Wednesday the 27th of November–time again for Shelf Control. Shelf Control is a weekly feature hosted by Lisa at Bookshelf Fantasies, and celebrates the books waiting to be read on your TBR piles/mountains. To participate, simply pick a book from your TBR pile and write a post about it. Link back to Lisa’s page, and do also leave your links in the comments below as I’d love to check out your picks!
Since I had picked mysteries and that too Golden Age ones to feature in my last two posts, this time I thought I’ll pick something a little different, in fact very different. This is a travelogue cum history Modern India by William Eleroy Curtis. The book essentially compiles the letters the author sent to the Chicago Herald during the winter of 1903-04 during his travels in the country. I found this simply by chance, when browsing on Project Gutenberg.
Containing 30 chapters, the book begins with the author’s journey to India by sea, on which he makes his observations about the differences between British and American travellers, as well on other notable fellow travellers who caught his eye, or perhaps whom he interacted with. He arrives at Bombay (now Mumbai) greeted by the sight of the (then) new Taj Hotel, and travels to various other parts of the country including Jeypore (Jaipur), Ahmedabad, Agra, Delhi, Calcutta, Cawnpore (Kanpur) and Benaras (Varanasi). The chapters are not focused on the cities alone but some of them also make observations on other aspects of life like ‘Two Hindu Weddings’, ‘Snakes and Tigers’, ‘Cotton, Tea and Opium’, besides generally on Education, Mughals and Mughal architecture, and the Army, among others. It also has maps and photographs from the time, of places and people.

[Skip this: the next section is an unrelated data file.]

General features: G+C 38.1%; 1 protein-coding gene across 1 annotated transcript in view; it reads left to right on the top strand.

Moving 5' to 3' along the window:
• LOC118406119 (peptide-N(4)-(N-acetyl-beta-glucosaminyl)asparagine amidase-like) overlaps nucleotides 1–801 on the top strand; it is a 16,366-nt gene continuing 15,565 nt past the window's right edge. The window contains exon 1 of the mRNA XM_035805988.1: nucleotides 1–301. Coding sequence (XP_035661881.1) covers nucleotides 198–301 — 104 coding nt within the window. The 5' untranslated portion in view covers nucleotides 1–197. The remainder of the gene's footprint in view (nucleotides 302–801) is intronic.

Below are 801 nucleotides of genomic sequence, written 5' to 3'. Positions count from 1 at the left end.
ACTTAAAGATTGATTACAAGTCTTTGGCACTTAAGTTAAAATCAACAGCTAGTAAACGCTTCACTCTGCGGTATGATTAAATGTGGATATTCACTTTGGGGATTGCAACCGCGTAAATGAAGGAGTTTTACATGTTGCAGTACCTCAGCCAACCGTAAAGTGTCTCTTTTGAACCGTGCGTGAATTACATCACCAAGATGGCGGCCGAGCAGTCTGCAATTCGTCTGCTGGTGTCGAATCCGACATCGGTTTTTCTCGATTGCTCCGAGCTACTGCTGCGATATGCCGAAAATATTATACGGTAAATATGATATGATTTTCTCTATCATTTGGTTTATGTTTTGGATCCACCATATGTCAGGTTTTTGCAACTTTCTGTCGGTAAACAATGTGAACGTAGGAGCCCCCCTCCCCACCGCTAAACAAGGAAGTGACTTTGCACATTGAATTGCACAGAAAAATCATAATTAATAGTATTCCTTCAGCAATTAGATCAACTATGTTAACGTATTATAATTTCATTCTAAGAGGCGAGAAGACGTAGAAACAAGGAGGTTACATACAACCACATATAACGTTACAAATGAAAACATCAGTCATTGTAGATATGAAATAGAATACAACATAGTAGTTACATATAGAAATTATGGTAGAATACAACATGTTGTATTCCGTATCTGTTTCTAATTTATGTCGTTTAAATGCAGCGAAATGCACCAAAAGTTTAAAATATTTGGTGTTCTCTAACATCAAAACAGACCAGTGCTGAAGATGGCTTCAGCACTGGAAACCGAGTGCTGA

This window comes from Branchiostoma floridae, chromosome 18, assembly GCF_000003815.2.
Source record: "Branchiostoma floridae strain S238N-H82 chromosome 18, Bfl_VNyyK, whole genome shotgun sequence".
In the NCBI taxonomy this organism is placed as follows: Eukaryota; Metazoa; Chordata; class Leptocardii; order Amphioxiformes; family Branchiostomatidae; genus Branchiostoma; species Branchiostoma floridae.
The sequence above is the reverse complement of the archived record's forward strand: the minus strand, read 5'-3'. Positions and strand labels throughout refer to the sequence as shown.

The one review I found of this book on Goodreads is critical of it for being colonial in its approach as well as patronising and too judgmental. But like the author of the review says, this is something one can expect from a book written at the time and from the perspective that it is. It also mentions (something I have noticed from glancing through the book) that there are whole sections devoted to statistics on demographics and salaries and various other such things which might be interesting from an academic perspective but not so much to a casual reader, for whom a lesser dose would have sufficed. But I’d still like to pick it up just to get an idea of what the country was like back then, even if the picture is a coloured one. While I will probably skip some of the statistics, I am looking forward to reading his observations on different cities, even religions, and rituals. And yes, also looking at the pictures (which I know I don’t need to actually read the book to do but still :)) There is a rather interesting one of a monk and a young boy, titled ‘Kim the Chela, and the Old Lama who Sought the Way and the Trust and the Light’. Kipling’s work come to life? May be…
Have you heard of or read this one? What did you think of it? Or have you read any other histories or travelogues of India or of your part of the world written long ago? Any you’d recommend? Looking forward to your thoughts!